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Roland Martin - Issue #38

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Schools that work for everyone?
 

Roland Martin

December 13 · Issue #38 · View online
Headmaster - City of London Freemen's school; Chief Officer - City of London - '...write things worth reading, or do things worth the writing' Benjamin Franklin

Schools that work for everyone?

Government consultation
The Government’s consultation on the ‘Providing Good Schools for Everyone’ paper closed today (Monday). Meanwhile, ISC has published a radical proposal about the future of subsidised independent school places [here] alongside existing collaborations between the state and independent sectors and future plans for indie/state school foundations. HMC Chair, Mike Buchanan, has nailed his colours to the mast in The Telegraph [here]. While I’m well aware that my axe has been well ground and my drum has been well banged on these proposals - here on this blog series, and elsewhere when chairing the Futures Group for the Society of Heads - I didn’t feel that I could let this week slide by without comment.
What they say ...
I thought I should probably offer up the highlights of the week’s press on the proposal. They have focused more on the free places than other components of the tripartite ISC paper - 1. The creation of up to 10,000 free places in independent schools, every year, for families who would not be able to afford fees 2. Independent schools to help set up new state schools to create more good state school places 3. Growth of existing relationships and mutually beneficial collaborative work between independent and state schools - the figures are headline grabbing.
The BBC presents a survey of the news here:
Private schools plan 10,000 free places for low-income pupils - BBC News
Private schools' plan to offer 10,000 free places for poorer students under attack
Private schools in England propose 10,000 free places | Education | The Guardian
Independent schools ask taxpayer to help them fund 10,000 free places | News
Why bother?
Some news outlets suggest that the previous regime of government assisted places did not work. I’d, as you probably expect, take some umbrage here and refute this point of view. Nonetheless, the HMC and the ISC have made it clear that this scheme is NOT a return to assisted places, but a new option.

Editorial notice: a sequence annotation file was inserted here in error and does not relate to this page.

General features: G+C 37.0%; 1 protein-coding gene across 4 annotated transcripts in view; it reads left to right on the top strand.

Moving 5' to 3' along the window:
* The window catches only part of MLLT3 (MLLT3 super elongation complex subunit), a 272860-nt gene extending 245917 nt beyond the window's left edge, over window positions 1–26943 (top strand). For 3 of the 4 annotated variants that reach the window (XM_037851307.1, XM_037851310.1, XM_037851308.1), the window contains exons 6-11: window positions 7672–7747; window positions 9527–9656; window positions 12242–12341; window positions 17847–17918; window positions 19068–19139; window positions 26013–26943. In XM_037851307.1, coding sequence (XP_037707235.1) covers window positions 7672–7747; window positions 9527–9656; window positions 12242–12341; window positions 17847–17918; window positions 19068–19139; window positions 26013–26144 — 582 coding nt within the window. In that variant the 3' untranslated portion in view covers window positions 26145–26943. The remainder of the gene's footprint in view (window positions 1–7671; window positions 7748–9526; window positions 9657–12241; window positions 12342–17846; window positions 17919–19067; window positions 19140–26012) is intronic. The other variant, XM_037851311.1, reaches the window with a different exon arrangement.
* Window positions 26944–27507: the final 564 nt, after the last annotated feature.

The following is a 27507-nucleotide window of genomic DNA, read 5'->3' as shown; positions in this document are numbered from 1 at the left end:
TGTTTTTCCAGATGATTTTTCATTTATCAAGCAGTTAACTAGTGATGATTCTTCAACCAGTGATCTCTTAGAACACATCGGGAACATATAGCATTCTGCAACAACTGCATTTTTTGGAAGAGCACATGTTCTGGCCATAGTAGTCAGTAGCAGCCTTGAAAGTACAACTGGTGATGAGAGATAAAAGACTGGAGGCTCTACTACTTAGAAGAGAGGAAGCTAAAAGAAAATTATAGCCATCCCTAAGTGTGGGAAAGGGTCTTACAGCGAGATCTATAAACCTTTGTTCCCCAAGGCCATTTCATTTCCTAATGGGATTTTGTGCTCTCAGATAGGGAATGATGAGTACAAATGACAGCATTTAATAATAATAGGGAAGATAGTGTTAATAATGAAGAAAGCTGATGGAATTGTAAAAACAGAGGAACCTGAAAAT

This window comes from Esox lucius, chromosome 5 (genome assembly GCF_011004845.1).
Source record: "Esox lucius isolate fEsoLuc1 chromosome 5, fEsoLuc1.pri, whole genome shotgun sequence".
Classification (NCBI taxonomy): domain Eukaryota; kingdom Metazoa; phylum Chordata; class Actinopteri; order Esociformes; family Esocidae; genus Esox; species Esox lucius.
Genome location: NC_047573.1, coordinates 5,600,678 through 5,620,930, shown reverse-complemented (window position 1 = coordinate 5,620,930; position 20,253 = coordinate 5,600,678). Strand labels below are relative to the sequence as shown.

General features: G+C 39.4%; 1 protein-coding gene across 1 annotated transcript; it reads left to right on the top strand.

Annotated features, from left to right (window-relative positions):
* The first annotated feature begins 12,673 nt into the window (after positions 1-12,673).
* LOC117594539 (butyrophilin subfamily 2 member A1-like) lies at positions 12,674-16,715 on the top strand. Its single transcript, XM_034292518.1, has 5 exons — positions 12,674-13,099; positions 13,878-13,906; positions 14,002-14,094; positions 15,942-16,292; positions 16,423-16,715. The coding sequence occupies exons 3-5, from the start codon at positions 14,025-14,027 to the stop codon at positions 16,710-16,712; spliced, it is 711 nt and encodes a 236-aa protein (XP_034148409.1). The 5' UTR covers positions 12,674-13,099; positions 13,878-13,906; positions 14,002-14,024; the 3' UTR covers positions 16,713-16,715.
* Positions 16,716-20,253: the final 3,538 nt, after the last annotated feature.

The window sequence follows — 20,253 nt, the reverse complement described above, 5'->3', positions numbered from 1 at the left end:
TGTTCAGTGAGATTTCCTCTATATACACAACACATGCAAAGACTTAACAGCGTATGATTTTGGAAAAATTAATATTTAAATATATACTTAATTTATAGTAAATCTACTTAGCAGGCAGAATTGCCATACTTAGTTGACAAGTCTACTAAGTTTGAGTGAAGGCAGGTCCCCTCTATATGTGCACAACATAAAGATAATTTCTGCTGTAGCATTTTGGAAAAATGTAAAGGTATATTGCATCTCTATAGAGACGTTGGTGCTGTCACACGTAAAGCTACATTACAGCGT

The state has helped poor pupils into private schools before – did it work? | The Independent
Poor pupils found private schools alienating, says study | Education | The Guardian
What do I think?
With regard to the partnerships between sectors, my response to the Government consultation has expressed my wish that governors, heads and schools be allowed to continue to do what is best for our particular communities. Both sectors need to engage with projects voluntarily; the key issue to partnerships.
Schools Week’s Laura McInerney suggests we follow India’s lead (The Guardian, Sunday 11 December, here) and make ‘all private schools … take 25% of pupils from among the poorest families … at random. No ability tests, no catchments areas. Admission by lottery’ in order to share more equally share our social responsibility. I have to say, I’m not entirely averse to the idea, but not right now, not while we are all duty bound to jump through league table hoops to prove our merit. Scrap them, measure our worth by what we add, and I’m in.
With regard to the news that the government could well be considering supporting families who are just managing, I remain a keen supporter. All four of the schools with which I have been engaged in my career have engaged with young people from deprived areas. I’m very proud to have been associated with them and these projects.
With regard to grammar school expansion, I don’t think we should expand. There are enough well functioning grammars already - let’s build, let’s move forward, let’s look at other ways of encouraging social mobility. Growing up in a grammar school catchment, I saw academically weaker children consigned to a rubbish heap, being given no hope. Nostalgia is not the answer. Why spend so much on academies and free schools only to renege and time hop?
Finally, there’s a solution to the government’s ping-pong yo-yo response to education which I’ve been suggesting for some time: We need a sort of education cabinet office, an impartial body, or responsible teaching college that drives non-political child centred policies forward in spite of whomsoever is in charge, which would save 'Education’ from being just another bargaining tool during electoral campaigns. Surely we owe children that much?
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